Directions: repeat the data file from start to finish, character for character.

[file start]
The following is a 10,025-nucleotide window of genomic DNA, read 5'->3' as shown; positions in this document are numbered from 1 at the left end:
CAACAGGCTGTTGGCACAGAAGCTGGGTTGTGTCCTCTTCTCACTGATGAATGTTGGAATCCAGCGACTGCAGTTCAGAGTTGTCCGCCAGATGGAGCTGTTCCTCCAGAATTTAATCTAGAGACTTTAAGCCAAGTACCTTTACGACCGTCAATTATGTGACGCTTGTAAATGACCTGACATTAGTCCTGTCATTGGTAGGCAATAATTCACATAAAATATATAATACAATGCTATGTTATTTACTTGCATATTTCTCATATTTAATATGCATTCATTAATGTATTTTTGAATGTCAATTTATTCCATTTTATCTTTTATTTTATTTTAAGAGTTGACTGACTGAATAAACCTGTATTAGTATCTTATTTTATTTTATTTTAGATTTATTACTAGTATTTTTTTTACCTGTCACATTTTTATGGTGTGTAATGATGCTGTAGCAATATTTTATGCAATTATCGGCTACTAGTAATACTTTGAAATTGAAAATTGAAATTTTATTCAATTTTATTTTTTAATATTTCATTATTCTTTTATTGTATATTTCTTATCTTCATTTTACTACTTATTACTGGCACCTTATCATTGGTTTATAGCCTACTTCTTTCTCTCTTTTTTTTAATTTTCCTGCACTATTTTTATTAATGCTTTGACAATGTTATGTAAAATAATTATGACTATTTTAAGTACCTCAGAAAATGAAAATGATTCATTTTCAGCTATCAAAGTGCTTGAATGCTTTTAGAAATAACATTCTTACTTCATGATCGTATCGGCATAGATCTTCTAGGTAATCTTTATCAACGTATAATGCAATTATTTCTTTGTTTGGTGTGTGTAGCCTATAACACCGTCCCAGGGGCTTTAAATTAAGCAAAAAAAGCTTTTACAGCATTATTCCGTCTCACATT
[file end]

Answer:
The following is a 10,025-nucleotide window of genomic DNA, read 5'->3' as shown; positions in this document are numbered from 1 at the left end:
CAACAGGCTGTTGGCACAGAAGCTGGGTTGTGTCCTCTTCTCACTGATGAATGTTGGAATCCAGCGACTGCAGTTCAGAGTTGTCCGCCAGATGGAGCTGTTCCTCCAGAATTTAATCTAGAGACTTTAAGCCAAGTACCTTTACGACCGTCAATTATGTGACGCTTGTAAATGACCTGACATTAGTCCTGTCATTGGTAGGCAATAATTCACATAAAATATATAATACAATGCTATGTTATTTACTTGCATATTTCTCATATTTAATATGCATTCATTAATGTATTTTTGAATGTCAATTTATTCCATTTTATCTTTTATTTTATTTTAAGAGTTGACTGACTGAATAAACCTGTATTAGTATCTTATTTTATTTTATTTTAGATTTATTACTAGTATTTTTTTTACCTGTCACATTTTTATGGTGTGTAATGATGCTGTAGCAATATTTTATGCAATTATCGGCTACTAGTAATACTTTGAAATTGAAAATTGAAATTTTATTCAATTTTATTTTTTAATATTTCATTATTCTTTTATTGTATATTTCTTATCTTCATTTTACTACTTATTACTGGCACCTTATCATTGGTTTATAGCCTACTTCTTTCTCTCTTTTTTTTAATTTTCCTGCACTATTTTTATTAATGCTTTGACAATGTTATGTAAAATAATTATGACTATTTTAAGTACCTCAGAAAATGAAAATGATTCATTTTCAGCTATCAAAGTGCTTGAATGCTTTTAGAAATAACATTCTTACTTCATGATCGTATCGGCATAGATCTTCTAGGTAATCTTTATCAACGTATAATGCAATTATTTCTTTGTTTGGTGTGTGTAGCCTATAACACCGTCCCAGGGGCTTTAAATTAAGCAAAAAAAGCTTTTACAGCATTATTCCGTCTCACATT